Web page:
Food for the Socially Conscious
Snack options that help fight hunger at home and abroad
photo by Brian Fitzsimmons
It may be time to start putting our money where our mouth is.
Think TOMS Shoes, but for food. A number of food companies are aiming to satisfy taste buds and make a difference. So the next time you are out shopping or need a boost after a hard workout, consider an item that not only cures your hunger, but aids someone in need.
Founded by Joey Grassia, Kutoa resembles the coming together of two life-changing events in Grassia’s life. He spent seven months in South Asia, where he witnessed firsthand the issue plaguing underdeveloped areas of the world—hunger. Upon returning home, the idea of Kutoa (which means “to give” in Swahili) became clear.
Grassia wants to enable people to live well, “give health, and empower change around the world.” The bars are made from natural, non-GMO ingredients, handcrafted in small batches, and made available to the public online or in retail stores. For every bar purchased, Kutoa gives a bar to a hungry child in need. Since 2011, Kutoa has sent almost 200,000 bars to malnourished children.
Kutoa offers bars available in four flavors, and in kids’ squares.
2 Degrees Bar
Founded by Will Hauser and Lauren Walters, friends who wanted to make a global impact on the lives of children, 2 Degrees has a mission to help feed the 200 million hungry children (under the age of 5) around the world. They’ve partnered with organizations already involved in the process of helping provide relief to the world’s children, such as IMA World Health, Relief International, and Valid Nutrition. 2 Degrees also works with Feeding America to distribute meals to individuals in the United States through area food banks.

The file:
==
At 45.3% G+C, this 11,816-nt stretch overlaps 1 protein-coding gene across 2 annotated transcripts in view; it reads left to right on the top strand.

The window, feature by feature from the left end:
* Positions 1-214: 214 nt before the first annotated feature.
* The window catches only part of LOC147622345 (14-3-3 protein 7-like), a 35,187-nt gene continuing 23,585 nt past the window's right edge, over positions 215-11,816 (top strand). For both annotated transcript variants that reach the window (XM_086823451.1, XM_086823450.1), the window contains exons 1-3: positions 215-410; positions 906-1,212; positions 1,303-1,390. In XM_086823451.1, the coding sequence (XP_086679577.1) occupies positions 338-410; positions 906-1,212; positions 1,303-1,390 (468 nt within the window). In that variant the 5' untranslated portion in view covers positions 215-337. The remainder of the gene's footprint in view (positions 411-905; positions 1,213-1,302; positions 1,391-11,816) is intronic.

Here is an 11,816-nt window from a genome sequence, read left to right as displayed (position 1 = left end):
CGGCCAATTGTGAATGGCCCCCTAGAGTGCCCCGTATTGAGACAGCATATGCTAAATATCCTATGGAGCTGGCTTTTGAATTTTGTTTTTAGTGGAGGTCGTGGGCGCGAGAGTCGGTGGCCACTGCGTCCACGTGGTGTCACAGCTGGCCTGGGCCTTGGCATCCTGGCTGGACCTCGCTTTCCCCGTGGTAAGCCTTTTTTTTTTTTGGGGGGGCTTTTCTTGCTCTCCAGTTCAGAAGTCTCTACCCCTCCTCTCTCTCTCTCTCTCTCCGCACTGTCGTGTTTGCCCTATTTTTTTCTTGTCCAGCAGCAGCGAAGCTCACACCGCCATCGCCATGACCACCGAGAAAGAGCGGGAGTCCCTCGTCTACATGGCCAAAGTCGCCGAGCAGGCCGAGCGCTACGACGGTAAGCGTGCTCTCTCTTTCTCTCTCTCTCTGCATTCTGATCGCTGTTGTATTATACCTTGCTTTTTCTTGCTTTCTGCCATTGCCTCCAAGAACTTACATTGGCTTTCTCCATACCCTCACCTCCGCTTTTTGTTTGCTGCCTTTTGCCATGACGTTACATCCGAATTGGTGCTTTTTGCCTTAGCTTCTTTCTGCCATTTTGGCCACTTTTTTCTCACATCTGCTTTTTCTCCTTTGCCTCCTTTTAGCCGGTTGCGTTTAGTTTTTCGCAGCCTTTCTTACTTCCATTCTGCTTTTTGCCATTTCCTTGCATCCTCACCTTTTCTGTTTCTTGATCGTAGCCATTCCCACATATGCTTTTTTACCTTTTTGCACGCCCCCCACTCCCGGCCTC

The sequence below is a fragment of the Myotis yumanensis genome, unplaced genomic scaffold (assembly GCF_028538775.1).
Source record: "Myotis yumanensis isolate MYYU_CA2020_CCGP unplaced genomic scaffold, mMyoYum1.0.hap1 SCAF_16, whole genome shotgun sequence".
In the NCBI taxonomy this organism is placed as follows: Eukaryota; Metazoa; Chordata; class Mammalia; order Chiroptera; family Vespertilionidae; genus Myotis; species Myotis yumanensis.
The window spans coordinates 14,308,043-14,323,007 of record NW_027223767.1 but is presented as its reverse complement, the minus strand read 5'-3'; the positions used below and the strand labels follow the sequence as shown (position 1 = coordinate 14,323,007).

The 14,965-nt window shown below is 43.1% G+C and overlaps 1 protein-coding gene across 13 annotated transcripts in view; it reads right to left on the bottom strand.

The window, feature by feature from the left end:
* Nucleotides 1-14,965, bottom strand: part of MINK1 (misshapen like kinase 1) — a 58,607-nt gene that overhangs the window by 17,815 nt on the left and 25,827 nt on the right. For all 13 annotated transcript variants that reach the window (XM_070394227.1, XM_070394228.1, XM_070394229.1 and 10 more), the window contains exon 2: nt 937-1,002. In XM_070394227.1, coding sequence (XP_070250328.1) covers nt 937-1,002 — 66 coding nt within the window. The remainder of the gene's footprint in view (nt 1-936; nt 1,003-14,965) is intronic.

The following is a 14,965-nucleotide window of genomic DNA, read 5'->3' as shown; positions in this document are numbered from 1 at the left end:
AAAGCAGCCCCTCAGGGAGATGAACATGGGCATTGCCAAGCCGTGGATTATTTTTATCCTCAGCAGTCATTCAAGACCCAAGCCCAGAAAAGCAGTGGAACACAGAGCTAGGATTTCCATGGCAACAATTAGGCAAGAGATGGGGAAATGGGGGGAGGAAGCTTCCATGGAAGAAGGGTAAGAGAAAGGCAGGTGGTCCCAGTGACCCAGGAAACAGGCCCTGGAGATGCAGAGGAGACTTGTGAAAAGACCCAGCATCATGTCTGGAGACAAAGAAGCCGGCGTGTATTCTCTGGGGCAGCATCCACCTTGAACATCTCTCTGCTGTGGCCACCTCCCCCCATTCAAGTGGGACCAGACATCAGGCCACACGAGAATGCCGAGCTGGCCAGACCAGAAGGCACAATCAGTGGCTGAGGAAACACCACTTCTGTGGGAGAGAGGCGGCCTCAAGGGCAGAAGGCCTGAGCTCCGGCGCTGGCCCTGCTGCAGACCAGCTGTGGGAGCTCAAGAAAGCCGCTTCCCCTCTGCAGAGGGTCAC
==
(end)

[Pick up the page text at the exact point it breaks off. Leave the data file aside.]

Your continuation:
These gluten-free and vegan bars come in four different flavors and are made with all natural ingredients. To this date, 2 Degrees has donated more than 1 million meals.
The vision for Bumble Bar began in 1995, when Liz Ward decided to combine her two passions in life—healthy food and sustainability—into an energy bar. She was adamant that her bars be organic: no chemicals or pesticides allowed. Manufactured in Spokane, Wash., Bumble Bar is a sesame-based, organic, gluten-free, vegan energy bar.
In addition to providing jobs in its own community, Bumble Bar also helps support farmers around the world. Ward buys all the organic ingredients from farmers in countries such as Ethiopia, Honduras, Turkey, and Canada; the sesame seed used, for example, comes from a farm in Selet Hulling, Ethiopia.
For every pound of sesame seed Bumble Bar purchases, 5 cents are donated toward school construction in Ethiopia. Additionally, another 5 percent of sales go toward in-kind donations.
Bumble Bar are available in 14 different flavors and can be purchased online or in retail stores.
Ryan Weilert founded the company Hope Hummus, based in Boulder, Colo., which makes an organic, gluten-free, vegan, and kosher hummus from local ingredients.
Hope Hummus donates 10 percent of its annual profits to the communities that purchase the product. They also donate a generous amount of their product to local communities in need.
There are currently six different hummus flavors available, including Thai coconut curry. The company is continuing to expand into grocery stores throughout the country; in Austin, it can be found at Whole Foods Market.
Launched in 2004, Kind Bars began with eight varieties and hopes of showing people that healthy food can be tasty, too. Kind now offers 22 bar varieties and six snackable clusters made from healthy grains. All Kind snacks are made from all natural, whole-grain ingredients. Each month, Kind likes to “Do the Kind thing” and donate $10,000 to support one project of their choice.
January’s winner was an organization called Greenheart International, a summer nature camp for inner city Chicago youth. With Kind’s $10,000 donation, the organization can offer scholarships to campers who would otherwise not be able to attend, as well as help with the purchase of camp supplies.